See my article: Forget Commercial Hummingbird Food, Try Making Homemade Nectar
See my article: The One Thing You Need to Eliminate From a Hummingbird’s Diet

How long do hummingbirds stay in Pennsylvania?

Pennsylvania’s migrating hummingbirds will start arriving in late February and most will be gone in October.
Some Allen’s, Calliope, Rufous, and Black-chinned have been documented in Pennsylvania during winter, but most will migrate south for the winter.
No hummingbird species live in Pennsylvania year-round.

Hummingbirds are much more tolerant than most people believe.
According to eBird.org, some banded hummingbirds have been documented in temperatures of -9 degrees Fahrenheit with a wind chill of -36 degrees Fahrenheit.

Some migrating seasonal hummingbirds choose to over-winter in Pennsylvania and those too old or injured to migrate will be the only likely hummingbirds Pennsylvanian hummingbird enthusiasts will see during the winter.

The most likely migrating hummingbird that might choose to spend the winter in Pennsylvania would be the very cold tolerant Rufous hummingbird.

The Valley Forge Audubon Society reports wintering sightings of the Allen’s, Calliope, Rufous, and Black-chinned hummingbirds in Pennsylvania.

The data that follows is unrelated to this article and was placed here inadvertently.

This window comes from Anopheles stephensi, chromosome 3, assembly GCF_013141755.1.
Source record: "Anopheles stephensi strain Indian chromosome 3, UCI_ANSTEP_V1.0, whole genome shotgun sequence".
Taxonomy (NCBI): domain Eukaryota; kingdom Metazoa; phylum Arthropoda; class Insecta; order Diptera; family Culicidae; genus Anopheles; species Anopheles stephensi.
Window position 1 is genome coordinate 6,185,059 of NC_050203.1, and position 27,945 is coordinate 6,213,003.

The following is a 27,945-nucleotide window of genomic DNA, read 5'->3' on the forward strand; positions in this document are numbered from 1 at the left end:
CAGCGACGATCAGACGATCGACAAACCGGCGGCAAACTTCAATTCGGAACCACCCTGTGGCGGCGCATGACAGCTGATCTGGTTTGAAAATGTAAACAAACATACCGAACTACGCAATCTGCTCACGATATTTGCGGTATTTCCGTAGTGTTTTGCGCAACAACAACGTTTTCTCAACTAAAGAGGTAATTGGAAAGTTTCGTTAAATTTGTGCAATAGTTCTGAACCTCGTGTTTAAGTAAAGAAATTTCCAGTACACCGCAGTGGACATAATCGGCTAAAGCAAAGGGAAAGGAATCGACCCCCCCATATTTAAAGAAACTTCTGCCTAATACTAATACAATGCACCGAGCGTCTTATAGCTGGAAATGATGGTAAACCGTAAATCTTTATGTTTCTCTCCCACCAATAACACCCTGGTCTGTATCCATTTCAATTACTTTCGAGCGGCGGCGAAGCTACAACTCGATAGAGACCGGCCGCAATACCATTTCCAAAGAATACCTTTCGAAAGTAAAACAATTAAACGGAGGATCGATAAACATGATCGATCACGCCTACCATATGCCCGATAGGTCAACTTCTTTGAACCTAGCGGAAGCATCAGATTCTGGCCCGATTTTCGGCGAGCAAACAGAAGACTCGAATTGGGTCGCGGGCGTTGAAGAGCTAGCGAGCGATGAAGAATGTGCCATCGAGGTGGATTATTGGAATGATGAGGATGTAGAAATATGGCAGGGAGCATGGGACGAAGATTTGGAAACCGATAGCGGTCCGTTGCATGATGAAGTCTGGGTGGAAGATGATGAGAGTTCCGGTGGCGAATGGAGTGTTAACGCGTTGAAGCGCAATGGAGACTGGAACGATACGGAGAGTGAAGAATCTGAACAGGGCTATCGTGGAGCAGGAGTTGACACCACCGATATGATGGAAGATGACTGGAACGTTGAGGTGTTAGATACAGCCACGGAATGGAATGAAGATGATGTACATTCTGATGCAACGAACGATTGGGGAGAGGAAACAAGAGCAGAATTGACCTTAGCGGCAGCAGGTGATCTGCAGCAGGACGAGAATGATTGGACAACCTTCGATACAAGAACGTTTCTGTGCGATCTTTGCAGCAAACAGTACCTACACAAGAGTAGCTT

Hummingbirds have exceptional memories and will remember every flower or feeder they visited during the spring migration and will return to those nectar sources on their return to southern migration in the fall.
See my article: Hummingbird Adaptation and Remarkable Ability to Locate Food

The most common hummingbirds Pennsylvanians will see during the hot summer months will be the Ruby-throated hummingbird with the Rufous hummingbird being a distant second.

When the obstacles of the summer heat are difficult to manage and unbearable, finding ways to keep your hummingbirds happy and hydrated with cool nectar can be critical.
See my article: How to Help Hummingbirds in Hot Weather

When do hummingbirds leave Pennsylvania?

Pennsylvania’s migrating hummingbirds begin leaving the state in early September, and by late October they have migrated to their over-wintering areas in Mexico and Central America.